*Boux Avenue, Large heart pyjamas in a bag, £30 
*ASOS, ASOS DESIGN chunky slippers in brown checkerboard faux fur, £18
*Future Self, Capsule Collection Unisex Socks, £10
*H&M, Rib-knit dress, £27.99

Charlotte’s Picks…

Being comfortable is my jam. Yes I love an inappropriate cowboy boot or mini skirt as much as the next person, but if it’s not comfortable then it’s not making the cut. I’m ready to spend the autumn season indoors appreciating some well overdue ‘me’ time and these Mango PJs are absolutely going to help me do that whilst still feeling somewhat stylish. J’adore! And I know what you’re thinking, this Ganni t-shirt is pretty expensive, and you would be right, but the amount I wear a graphic or oversized tee makes me feel it’s kinda justifiable? It’s just so perfect!

*H&M, Seamless stirrup leggings, £17.99 
*& Other Stories, Wide Collar Knit Jumper, £95 
*Mango, Check cotton pyjama shirt, £35.99
*Mango, Check cotton pyjama trousers, £35.99 


Everything You Need To Know About Gut Feelings and Why We Get Them

An unexplained knot in your stomach or the niggling feeling that tells you something isn’t right, usually, your first instinct is correct, and more often than not our bodies know before our conscious brains that something is awry.

Your instincts know. As much as you may try to push through red flags, an unexplained knot in your stomach or the niggling feeling that tells you something isn’t right, usually your first instinct is correct, and more often than not our bodies know before our conscious brains that something is awry. And whilst these feelings might be explained away by some as nothing more than a placebo, it turns out gut feelings are a very real indicator that something is up…

“The body has a very distinct emotional intelligence,” says Selda Goodwin, a practitioner in psychic healing. “When we tune in, bring our attention more inwardly, we begin to see, feel and hear our body talking.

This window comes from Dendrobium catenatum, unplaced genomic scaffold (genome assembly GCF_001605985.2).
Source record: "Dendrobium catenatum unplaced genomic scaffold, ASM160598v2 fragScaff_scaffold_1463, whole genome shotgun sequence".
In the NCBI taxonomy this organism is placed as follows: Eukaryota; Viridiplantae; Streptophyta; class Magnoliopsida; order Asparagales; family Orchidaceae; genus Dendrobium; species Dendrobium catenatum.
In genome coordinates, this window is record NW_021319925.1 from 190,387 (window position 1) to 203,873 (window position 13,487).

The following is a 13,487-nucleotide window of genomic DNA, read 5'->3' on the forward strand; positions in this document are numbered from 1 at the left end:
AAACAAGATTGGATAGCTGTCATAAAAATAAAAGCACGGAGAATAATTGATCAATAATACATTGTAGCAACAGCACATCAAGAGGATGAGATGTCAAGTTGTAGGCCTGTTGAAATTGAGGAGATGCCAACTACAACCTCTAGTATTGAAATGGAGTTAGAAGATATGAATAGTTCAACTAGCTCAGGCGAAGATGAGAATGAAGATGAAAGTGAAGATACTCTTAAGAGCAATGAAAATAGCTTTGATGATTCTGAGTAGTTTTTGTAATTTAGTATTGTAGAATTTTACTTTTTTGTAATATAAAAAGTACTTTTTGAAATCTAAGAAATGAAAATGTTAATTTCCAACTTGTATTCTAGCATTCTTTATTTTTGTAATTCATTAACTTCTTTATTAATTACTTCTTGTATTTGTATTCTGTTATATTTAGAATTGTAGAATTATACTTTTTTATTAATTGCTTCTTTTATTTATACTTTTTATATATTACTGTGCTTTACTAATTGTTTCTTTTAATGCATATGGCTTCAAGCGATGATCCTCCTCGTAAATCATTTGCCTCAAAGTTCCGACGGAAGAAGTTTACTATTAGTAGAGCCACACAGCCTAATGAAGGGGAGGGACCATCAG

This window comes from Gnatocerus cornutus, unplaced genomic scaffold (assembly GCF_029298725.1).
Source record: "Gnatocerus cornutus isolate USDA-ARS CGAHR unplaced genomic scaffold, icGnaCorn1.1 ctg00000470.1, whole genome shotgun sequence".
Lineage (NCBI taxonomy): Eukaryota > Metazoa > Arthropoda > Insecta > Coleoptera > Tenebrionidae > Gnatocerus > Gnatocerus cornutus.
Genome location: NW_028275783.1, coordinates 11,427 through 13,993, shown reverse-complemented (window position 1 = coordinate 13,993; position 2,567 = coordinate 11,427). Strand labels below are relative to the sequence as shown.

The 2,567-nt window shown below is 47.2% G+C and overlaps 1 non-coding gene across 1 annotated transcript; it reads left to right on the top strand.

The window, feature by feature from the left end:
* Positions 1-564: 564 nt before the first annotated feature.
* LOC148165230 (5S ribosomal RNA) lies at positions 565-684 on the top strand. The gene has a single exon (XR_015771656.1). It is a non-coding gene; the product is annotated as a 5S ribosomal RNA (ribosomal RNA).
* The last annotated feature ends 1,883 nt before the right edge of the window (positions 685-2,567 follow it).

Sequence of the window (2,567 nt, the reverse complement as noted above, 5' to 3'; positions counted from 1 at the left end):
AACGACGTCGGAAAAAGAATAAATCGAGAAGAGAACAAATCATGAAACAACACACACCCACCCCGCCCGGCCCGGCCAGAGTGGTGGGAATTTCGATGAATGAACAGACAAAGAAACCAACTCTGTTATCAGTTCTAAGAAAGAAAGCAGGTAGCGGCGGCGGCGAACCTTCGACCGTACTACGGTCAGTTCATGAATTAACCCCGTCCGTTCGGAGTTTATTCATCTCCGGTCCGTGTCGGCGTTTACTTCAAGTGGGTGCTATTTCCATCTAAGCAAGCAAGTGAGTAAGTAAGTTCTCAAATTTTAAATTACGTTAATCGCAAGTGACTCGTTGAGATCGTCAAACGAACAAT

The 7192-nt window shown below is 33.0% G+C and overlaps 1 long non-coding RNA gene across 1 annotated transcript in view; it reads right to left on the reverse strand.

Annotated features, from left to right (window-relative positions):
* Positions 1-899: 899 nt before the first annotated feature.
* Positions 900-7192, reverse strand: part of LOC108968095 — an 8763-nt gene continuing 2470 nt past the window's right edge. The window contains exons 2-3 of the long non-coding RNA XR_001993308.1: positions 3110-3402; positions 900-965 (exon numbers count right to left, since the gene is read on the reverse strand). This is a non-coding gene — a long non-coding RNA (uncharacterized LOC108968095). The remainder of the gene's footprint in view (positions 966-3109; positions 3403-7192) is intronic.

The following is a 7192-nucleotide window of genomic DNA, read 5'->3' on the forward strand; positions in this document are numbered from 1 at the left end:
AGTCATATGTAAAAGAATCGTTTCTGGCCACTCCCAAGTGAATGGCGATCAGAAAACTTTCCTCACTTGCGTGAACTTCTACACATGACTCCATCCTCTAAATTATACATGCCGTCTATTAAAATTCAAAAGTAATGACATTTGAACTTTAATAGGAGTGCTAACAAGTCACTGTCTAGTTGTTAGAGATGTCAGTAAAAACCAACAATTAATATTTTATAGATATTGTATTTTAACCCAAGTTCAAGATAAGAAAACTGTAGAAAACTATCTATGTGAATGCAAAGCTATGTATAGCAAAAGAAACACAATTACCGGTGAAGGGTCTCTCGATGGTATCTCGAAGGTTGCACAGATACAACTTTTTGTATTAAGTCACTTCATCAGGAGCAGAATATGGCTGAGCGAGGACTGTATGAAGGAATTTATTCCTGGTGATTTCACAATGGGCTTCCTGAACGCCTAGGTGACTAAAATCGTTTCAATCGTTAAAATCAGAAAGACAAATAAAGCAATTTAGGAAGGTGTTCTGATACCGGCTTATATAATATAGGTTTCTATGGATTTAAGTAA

The gut is physically located inside the deepest part of our digestive system and is referred to as the second brain. Selda Goodwin

“You know when you get a funny feeling inside your belly? Either butterflies over a newfound lust, or a sinking feeling when you suspect something isn’t right? That’s your gut feeling.  And the really important part of this powerful ability we have as humans, is to listen to it. The gut begins in the mouth and ends at ‘the other end’ of us. It is physically located inside the deepest part of our digestive system and is referred to as the second brain. The first is our mind and brain and the second our emotional one. I believe the gut is our first and far more powerful than we realise.”

Turns out ‘gut instinct’ can be scientifically explained thanks to the ‘gut brain axis’ – the direct connection between the gut and the brain – but half (47%) of participants in a study by Yakult didn’t know that there’s actual science at work, says Psychologist Dr Aria.

The research from Yakult shows that two thirds (63%) trust their gut so much that they always or often follow their gut instinct, while three-quarters (75%) of women report feeling emotions like love, happiness and fear in the gut (vs 61% of men). 

“There is a close relationship between the brain and the gut through a complex communication network, known as the ‘gut-brain axis’. The two appear to communicate on a regular basis, through the direct physical connection of the vagus nerve and through chemical messengers called neurotransmitters, such as dopamine and serotonin.

“These important brain chemicals are often described as ‘happiness’ or ‘feel-good’ hormones since they influence our mood and emotions.

Fascinatingly, neurotransmitters are also produced by gut cells and the trillions of microbes that live in our gut, known as the gut microbiota. They help produce these neurotransmitters and it is estimated that more than 90% of the serotonin in our body is produced within the gut.

Selda Goodwin

The mind-body connection is a theory that is being explored now more than ever, with new research continually being conducted to understand the link between symptoms and sensations within the body, how these can be created by the brain and the implications that come from a system so interconnected. In short, the mind-body connection is the link between a person’s thoughts, attitudes, and behaviours and their physical health, and allows doctors and individuals to make healthcare decisions with an approach that includes mind, body and spirit.